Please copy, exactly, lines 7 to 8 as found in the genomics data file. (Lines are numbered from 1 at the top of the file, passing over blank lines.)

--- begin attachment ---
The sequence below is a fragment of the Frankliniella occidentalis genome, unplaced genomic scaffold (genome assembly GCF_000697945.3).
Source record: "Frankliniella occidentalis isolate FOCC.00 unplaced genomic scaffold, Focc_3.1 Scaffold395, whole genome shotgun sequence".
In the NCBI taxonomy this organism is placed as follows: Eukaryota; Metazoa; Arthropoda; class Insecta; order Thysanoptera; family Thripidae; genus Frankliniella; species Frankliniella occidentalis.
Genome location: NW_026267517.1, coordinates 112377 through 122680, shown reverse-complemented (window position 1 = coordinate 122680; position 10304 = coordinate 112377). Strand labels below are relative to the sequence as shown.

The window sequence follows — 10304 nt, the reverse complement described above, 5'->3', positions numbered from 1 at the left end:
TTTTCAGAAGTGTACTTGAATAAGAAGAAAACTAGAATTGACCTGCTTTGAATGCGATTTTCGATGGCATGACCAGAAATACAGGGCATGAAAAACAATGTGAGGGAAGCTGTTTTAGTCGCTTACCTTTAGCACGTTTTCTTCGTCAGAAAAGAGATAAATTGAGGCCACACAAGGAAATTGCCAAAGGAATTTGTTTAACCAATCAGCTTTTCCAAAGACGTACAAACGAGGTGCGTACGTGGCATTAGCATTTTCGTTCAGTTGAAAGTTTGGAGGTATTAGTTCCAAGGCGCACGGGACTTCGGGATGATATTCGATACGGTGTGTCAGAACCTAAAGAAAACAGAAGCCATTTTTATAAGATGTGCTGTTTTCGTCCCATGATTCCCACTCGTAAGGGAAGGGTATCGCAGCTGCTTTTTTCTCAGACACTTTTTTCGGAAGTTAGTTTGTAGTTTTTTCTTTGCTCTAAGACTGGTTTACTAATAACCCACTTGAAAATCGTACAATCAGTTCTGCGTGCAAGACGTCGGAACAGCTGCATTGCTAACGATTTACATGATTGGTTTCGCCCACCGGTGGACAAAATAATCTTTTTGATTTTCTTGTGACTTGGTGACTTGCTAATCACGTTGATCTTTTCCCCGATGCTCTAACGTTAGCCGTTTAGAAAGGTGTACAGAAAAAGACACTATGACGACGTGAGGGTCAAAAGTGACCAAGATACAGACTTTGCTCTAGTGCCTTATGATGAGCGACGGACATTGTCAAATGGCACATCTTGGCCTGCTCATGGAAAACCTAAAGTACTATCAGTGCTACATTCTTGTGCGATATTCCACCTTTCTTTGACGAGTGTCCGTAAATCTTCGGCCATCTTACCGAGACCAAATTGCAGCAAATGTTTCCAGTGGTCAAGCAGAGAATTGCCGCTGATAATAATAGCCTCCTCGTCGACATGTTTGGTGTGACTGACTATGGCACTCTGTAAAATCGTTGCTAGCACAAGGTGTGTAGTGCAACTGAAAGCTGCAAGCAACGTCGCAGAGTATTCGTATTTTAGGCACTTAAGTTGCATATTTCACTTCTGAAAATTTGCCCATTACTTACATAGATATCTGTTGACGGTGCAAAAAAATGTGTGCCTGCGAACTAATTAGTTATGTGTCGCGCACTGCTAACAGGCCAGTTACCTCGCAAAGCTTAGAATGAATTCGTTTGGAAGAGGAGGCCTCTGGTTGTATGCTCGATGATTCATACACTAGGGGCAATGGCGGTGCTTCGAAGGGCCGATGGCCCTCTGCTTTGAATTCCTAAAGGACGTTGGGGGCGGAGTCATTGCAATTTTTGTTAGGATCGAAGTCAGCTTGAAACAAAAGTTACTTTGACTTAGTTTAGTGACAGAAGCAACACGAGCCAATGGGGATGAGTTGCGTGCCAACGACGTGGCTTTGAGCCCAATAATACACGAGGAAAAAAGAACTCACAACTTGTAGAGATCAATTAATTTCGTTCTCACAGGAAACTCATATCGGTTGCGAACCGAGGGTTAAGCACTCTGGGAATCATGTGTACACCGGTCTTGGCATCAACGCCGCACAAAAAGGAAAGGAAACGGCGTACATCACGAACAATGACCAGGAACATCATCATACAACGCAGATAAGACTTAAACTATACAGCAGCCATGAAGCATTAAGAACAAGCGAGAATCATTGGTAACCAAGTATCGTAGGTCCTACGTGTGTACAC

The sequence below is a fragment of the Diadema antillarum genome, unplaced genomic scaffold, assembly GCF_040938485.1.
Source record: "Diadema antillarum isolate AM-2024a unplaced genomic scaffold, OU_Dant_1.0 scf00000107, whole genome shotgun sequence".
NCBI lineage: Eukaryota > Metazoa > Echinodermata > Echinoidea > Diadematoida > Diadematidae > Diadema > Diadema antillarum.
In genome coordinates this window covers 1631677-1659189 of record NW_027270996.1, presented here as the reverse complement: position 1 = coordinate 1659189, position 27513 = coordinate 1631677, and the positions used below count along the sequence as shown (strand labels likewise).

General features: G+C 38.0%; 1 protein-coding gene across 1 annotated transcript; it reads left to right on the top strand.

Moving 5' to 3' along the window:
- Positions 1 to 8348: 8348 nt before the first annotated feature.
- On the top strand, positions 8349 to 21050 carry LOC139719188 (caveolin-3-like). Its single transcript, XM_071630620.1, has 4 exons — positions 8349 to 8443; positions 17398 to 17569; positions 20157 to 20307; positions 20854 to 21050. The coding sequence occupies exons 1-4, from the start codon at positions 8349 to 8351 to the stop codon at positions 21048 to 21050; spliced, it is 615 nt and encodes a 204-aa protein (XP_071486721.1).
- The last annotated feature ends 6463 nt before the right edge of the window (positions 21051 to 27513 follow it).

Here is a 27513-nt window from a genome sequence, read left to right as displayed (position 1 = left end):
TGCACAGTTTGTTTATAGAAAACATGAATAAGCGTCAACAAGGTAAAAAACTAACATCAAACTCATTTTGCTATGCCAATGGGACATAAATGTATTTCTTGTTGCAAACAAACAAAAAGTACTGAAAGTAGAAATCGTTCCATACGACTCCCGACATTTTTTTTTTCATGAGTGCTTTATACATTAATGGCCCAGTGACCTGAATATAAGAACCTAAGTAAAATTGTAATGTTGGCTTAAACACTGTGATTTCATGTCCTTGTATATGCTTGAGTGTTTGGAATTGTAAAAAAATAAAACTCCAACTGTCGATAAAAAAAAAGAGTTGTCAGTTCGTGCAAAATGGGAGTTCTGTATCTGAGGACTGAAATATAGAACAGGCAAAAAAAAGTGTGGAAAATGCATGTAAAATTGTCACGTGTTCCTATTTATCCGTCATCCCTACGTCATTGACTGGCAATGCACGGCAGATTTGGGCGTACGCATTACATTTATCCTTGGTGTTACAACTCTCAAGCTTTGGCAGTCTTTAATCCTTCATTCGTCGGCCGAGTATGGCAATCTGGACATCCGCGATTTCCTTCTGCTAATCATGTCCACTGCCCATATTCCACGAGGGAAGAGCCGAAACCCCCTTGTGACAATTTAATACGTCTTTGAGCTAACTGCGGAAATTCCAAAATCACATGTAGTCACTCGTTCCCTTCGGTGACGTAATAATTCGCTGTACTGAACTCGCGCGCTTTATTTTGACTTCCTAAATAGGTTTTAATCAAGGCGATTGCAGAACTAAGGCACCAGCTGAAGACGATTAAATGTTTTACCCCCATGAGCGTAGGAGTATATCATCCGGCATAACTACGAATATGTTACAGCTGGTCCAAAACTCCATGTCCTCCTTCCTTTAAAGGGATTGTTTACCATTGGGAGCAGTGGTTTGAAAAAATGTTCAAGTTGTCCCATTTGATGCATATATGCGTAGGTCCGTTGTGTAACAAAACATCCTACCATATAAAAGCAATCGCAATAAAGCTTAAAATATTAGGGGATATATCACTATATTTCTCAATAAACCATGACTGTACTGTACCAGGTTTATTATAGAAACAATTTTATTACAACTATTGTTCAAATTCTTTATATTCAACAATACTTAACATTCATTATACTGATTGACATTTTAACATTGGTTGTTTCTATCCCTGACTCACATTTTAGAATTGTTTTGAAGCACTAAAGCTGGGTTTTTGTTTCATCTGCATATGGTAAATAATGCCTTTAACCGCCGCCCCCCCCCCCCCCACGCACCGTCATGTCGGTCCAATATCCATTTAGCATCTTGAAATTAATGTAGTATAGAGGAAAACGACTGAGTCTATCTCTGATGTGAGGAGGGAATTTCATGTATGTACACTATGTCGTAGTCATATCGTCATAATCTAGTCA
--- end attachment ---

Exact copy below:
The sequence below is a fragment of the Diadema antillarum genome, unplaced genomic scaffold, assembly GCF_040938485.1.
Source record: "Diadema antillarum isolate AM-2024a unplaced genomic scaffold, OU_Dant_1.0 scf00000107, whole genome shotgun sequence".